Interpretation's Date: August 3, 2005
by superintendent Steven L. Paine
Section: V. Personnel
SubSection: C. Service Personnel



August 3, 2005

Ronald V. Whetzel
Hardy County Schools
510 Ashby St.
Moorefield, WV 26836

Dear Superintendent Whetzel:

I am in receipt of your letter requesting a Superintendent=s Interpretation about regular school bus drivers and the possibility of a bus driver holding an additional full- time employment position. You are correct in citing W.Va. Department of Education Policy 4336, West Virginia School Bus Transportation Policy and Procedures Manual, which states, in ''14.1 B 2 (School Bus Operator Assignments):

14.1 Any person accepting employment as a school bus operator shall accept such position with the understanding that the responsibilities involved are his/her primary employment, and that such employment shall not be limited, or interfered with, by any commitment as a result of any other employment. 14.2 Any person who performs responsibilities as a school bus operator shall not be eligible to operate a school bus without a minimum of six (6) consecutive hours of off duty time, for proper rest between the conclusion of the previous day's regularly scheduled afternoon run and before the beginning of the next day's regularly scheduled morning run.

In the scenario you describe, an employee hired as a full time bus operator in your county has also accepted, and wishes to continue, full time employment with a local manufacturing firm. The work shift at the manufacturing firm is from 10:00 p.m. to 6:00 a.m. or 10:30 p.m. to 6:30 a.m. The work shift for the county board of education is anticipated to begin at approximately 6:55 a.m. and conclude at approximately 5:10 p.m.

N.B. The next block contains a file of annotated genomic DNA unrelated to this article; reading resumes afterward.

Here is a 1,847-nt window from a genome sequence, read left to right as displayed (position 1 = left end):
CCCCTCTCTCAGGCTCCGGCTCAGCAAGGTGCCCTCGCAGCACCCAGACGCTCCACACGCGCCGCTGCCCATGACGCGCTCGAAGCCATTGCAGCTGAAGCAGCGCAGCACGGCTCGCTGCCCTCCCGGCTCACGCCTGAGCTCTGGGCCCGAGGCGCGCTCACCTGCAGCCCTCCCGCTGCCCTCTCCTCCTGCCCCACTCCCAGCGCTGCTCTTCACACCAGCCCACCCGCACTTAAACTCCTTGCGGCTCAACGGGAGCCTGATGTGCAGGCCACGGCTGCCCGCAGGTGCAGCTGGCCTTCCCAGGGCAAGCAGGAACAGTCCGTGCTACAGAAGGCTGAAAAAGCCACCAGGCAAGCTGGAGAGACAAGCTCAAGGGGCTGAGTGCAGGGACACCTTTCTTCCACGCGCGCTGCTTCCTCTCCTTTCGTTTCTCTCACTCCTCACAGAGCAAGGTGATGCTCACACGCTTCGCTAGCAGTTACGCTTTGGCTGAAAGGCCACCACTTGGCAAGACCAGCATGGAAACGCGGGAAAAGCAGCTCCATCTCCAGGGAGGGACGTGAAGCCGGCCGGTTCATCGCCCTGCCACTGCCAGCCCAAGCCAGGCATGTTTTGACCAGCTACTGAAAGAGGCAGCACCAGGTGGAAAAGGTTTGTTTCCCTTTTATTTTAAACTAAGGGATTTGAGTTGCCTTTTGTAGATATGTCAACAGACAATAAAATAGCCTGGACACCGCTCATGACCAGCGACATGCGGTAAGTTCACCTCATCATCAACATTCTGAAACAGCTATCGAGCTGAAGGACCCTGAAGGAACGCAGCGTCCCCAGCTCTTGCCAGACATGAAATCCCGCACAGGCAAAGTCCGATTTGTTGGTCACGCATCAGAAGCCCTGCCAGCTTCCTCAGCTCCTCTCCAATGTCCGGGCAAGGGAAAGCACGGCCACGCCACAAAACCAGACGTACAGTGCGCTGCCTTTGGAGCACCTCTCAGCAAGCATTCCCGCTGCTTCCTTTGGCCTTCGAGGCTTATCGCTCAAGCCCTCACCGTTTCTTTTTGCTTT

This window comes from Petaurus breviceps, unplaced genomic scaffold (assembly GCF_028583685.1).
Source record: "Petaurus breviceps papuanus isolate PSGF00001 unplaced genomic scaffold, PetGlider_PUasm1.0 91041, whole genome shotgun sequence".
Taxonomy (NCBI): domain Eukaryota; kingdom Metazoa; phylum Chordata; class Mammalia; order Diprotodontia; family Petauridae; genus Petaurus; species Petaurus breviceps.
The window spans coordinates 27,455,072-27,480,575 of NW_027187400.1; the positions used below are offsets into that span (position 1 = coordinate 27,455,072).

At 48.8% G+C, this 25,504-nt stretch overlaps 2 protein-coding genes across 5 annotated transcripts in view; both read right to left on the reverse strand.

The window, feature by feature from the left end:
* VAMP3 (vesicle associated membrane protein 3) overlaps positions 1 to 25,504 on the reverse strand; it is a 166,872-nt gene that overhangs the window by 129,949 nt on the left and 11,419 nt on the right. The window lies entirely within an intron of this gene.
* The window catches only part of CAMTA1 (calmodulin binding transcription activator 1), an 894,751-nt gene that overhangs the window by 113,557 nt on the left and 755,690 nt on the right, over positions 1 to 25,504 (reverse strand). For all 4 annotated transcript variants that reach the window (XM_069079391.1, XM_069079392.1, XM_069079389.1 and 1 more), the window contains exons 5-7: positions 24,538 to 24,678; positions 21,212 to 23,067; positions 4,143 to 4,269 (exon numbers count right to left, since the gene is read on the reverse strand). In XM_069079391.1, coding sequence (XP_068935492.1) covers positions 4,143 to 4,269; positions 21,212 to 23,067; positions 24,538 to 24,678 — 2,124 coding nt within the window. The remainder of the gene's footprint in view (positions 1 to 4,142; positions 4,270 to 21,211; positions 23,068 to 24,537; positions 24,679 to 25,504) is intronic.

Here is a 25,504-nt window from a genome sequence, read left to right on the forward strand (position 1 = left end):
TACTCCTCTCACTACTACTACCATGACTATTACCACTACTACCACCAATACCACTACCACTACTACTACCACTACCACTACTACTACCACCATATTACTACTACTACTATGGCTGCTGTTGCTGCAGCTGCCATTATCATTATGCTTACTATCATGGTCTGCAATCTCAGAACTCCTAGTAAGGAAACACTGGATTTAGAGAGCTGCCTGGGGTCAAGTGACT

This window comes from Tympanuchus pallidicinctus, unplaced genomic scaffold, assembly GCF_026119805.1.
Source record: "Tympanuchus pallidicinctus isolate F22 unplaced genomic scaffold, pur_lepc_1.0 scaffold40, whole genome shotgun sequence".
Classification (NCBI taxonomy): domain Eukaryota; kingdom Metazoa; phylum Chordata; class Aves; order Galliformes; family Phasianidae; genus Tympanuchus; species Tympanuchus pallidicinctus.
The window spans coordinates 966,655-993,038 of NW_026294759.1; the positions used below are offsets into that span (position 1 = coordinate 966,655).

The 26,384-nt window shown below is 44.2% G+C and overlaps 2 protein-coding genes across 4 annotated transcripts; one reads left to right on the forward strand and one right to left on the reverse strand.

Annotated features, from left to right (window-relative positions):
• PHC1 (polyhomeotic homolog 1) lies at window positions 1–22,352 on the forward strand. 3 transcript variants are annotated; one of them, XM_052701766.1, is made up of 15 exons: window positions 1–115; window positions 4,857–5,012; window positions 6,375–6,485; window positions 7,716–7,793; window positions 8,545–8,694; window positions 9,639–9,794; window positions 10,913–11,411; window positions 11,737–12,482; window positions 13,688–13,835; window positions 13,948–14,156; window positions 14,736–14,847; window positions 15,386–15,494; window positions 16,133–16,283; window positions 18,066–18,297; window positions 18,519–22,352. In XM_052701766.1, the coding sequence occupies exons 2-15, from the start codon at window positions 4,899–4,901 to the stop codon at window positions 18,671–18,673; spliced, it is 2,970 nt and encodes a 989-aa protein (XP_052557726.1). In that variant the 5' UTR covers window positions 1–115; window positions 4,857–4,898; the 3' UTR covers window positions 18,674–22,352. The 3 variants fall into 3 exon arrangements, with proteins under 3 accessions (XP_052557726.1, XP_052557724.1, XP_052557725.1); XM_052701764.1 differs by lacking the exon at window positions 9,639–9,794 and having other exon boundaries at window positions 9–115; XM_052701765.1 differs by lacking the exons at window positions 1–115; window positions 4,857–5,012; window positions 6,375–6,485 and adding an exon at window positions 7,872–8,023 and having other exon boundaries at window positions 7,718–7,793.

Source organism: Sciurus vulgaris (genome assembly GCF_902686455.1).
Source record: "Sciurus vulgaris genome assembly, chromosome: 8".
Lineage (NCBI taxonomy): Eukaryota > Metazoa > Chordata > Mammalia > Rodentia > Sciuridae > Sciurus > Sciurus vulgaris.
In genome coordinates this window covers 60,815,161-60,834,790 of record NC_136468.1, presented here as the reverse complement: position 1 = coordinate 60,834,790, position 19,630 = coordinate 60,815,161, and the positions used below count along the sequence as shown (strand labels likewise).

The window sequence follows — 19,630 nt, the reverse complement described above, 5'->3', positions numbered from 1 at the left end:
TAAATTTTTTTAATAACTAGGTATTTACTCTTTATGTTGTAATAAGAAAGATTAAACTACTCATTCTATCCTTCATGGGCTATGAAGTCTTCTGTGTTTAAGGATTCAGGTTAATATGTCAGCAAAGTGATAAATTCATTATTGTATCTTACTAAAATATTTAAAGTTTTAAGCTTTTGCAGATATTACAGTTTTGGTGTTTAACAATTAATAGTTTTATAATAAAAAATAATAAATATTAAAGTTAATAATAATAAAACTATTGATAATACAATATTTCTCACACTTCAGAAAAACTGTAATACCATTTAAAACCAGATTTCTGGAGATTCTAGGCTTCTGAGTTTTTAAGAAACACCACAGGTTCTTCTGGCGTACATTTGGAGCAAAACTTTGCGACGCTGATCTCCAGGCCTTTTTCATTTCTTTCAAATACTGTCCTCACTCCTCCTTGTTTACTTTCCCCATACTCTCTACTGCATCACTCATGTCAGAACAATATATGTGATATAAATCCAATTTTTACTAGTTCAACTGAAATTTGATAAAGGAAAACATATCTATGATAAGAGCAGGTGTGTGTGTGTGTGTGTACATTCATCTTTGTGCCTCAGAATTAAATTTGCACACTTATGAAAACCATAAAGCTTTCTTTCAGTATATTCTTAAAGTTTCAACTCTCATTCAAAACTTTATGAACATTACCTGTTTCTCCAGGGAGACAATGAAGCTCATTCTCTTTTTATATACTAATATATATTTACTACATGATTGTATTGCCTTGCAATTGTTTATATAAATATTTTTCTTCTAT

The role of the bus driver is critical: large numbers of West Virginia children are safely transported throughout this state daily in all types of climates during the school year. In addition, school bus drivers must be constantly on alert for the safety of each individual student, the group of students as a whole, and the public at large. In recognizing this level of importance, Policy 4336 sets forth the requirements and expectations of not only bus operators, but also parents and children in regard to utilizing buses in our school system.

In addition, transportation schedules often abruptly change to reflect responses to weather, curriculum needs, or other unexpected occurrences. Snow delays, early dismissals, and actual bus equipment failures can lengthen or alter a regular schedule for a bus driver. To fulfill the requirements for employment, the driver=s schedule must be flexible to meet those challenges.

To maintain the expectations and meet the challenges facing a full-time bus driver, including a required six hours of uninterrupted rest set forth in '14.2 of Policy 4336, it is not possible for the bus operator you described to simultaneously serve in the position of a full- time bus operator and in a full-time position with the local manufacturing firm. Though a county is generally only responsible for ensuring that it does not impose a work schedule on an employee that precludes six hours of uninterrupted rest, in the present scenario there is un-controverted evidence that the employee will not be able to obtain six hours of uninterrupted rest as a result of employment at an alternate location. The county board of education cannot overlook the detrimental result this may have on the driver in question.

It is my opinion that someone employed as a full-time bus driver by a county school system is required by Section 14.1 to understand that transporting the school children is paramount in importance and safety. No other employment position can limit or interfere with those duties as set forth in Policy 4336.

Hoping I have been of service, I am,



Steven L. Paine
State Superintendent of Schools


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